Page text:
SONG Dong characterised the sweets he used to make model-like replicas of such large cities as Beijing, Shanghai or Hong Kong for his Eating the City installation as “beautiful poison”. By allowing these seductive draft cities to be eaten by the public, he addresses the rapid growth of large urban cities, with the consequence that local structures dissolve, increasingly resembling the newly built transit sites. In the process, Song selects the respective exhibition site as the model for Eating the City, this confronting each city’s inhabitants with the changes it is undergoing.
Transience, transformational objectivity and gestures as a means of artistic articulation is an important characteristic of Song’s oeuvre and furthermore indicates the importance of Zen for his approach. As a branch of Buddhism influenced by Taoism that developed in China of the 6th century, Zen focuses on a way of living in which the individual can only experience a state of peace by living in harmony with his surroundings. It concerns a teaching that with no dogma or presenting the prospect of a specific goal but concentrating instead on present experiences and cautious actions. Song explicitly references the philosophy of Zen with the piece Doing Nothing Garden he developed for dOCUMENTA 13: an entropy in the form of circa six metre high hills built from construction rubble and organic waste material and completely covered with grass and flowers. The garden is furnished with yellow Chinese neon texts that herald an untranslatable phrase on the act of inaction. Instead of denouncing supposed passivity, Song deals with the dialectic between action and non-action. He asks in this way what value we assign to our activities and what we in fact acknowledge as such.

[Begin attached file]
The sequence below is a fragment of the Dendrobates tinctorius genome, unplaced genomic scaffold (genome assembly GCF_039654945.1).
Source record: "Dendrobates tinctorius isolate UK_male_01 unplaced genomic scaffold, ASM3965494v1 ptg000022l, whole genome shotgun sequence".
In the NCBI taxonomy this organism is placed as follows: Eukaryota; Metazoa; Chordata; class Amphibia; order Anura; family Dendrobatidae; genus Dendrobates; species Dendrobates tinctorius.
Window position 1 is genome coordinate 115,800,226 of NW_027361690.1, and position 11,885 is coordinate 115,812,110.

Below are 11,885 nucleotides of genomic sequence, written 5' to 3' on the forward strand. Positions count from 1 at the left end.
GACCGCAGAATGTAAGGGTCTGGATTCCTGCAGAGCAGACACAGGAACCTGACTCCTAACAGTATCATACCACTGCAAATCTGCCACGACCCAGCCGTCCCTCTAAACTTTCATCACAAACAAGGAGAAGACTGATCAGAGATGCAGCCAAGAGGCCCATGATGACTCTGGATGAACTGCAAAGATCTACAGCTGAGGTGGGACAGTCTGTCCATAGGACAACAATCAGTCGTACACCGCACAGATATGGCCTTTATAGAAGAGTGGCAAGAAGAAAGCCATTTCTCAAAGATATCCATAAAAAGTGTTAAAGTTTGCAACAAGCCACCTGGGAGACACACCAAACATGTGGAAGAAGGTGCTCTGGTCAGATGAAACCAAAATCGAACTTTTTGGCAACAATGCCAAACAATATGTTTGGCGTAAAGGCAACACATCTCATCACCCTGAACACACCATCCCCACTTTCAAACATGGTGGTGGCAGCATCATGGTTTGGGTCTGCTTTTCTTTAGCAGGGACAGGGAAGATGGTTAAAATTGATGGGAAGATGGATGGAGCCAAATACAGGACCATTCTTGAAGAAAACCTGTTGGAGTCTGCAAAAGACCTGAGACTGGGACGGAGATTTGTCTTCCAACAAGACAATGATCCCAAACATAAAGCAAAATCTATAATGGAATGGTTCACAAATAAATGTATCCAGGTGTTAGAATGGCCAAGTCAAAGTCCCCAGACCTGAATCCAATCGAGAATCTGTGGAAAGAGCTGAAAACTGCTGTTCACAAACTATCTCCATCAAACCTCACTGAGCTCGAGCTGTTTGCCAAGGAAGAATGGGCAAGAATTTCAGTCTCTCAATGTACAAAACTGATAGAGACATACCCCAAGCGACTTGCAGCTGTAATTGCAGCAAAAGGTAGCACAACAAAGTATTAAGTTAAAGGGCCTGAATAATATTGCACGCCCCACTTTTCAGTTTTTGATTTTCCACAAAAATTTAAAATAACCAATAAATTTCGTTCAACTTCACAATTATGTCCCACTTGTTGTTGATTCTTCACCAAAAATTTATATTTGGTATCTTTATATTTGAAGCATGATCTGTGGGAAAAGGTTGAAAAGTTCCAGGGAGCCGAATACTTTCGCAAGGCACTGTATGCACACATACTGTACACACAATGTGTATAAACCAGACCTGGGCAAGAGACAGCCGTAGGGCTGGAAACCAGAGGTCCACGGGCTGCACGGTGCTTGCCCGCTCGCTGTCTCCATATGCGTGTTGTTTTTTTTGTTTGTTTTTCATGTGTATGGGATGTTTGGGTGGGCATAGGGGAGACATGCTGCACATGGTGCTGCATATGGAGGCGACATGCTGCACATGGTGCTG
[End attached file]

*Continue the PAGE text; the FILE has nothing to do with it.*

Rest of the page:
SONG Dong graduated in painting and fine art at Beijing’s Capital Normal University in 1989. SONG Dong suddenly stopped painting after the massacre at Tiananmen Square in which the popular uprising was repressed and subsequently concentrated his activities on a conceptual artistic practice that also reflects on the country’s political situation.
His works have been shown at such venues as the Gwangju Biennale in South Korea, where he was awarded a prize in 2006, the Museum of Modern Art in New York, the Centre Pompidou in Paris, the Haus der Kulturen der Welt in Berlin) as well as dOCUMENTA (13) in Kassel.
The exhibition will be accompanied by the first monographic catalogue in English to cover the whole of SONG Dong’s work. Featuring numerous texts, work descriptions, it will be published by Hatje Cantz Verlag: 298 pages, price: 35 Euros
The SONG Dong show simultaneously forms the conclusion of an exhibition year that occupied itself with the conditions of being human today. From Real Humans, Cody Choi. Culture Cuts and Avatar and Atavism. Outside der Avantgarde to SONG Dong, a series of events have taken place at the Kunsthalle, which takes up self-awareness and the importance of the individual in art, culture and society. The themes explored during the 2015 exhibition year ranged from the post-Internet-generation, the digitalisation of aspects of life, explosive questions on the postmodern subject and finally descriptions of Asian life, until Rita McBride poses the question concern the individual and the public sphere in April 2016.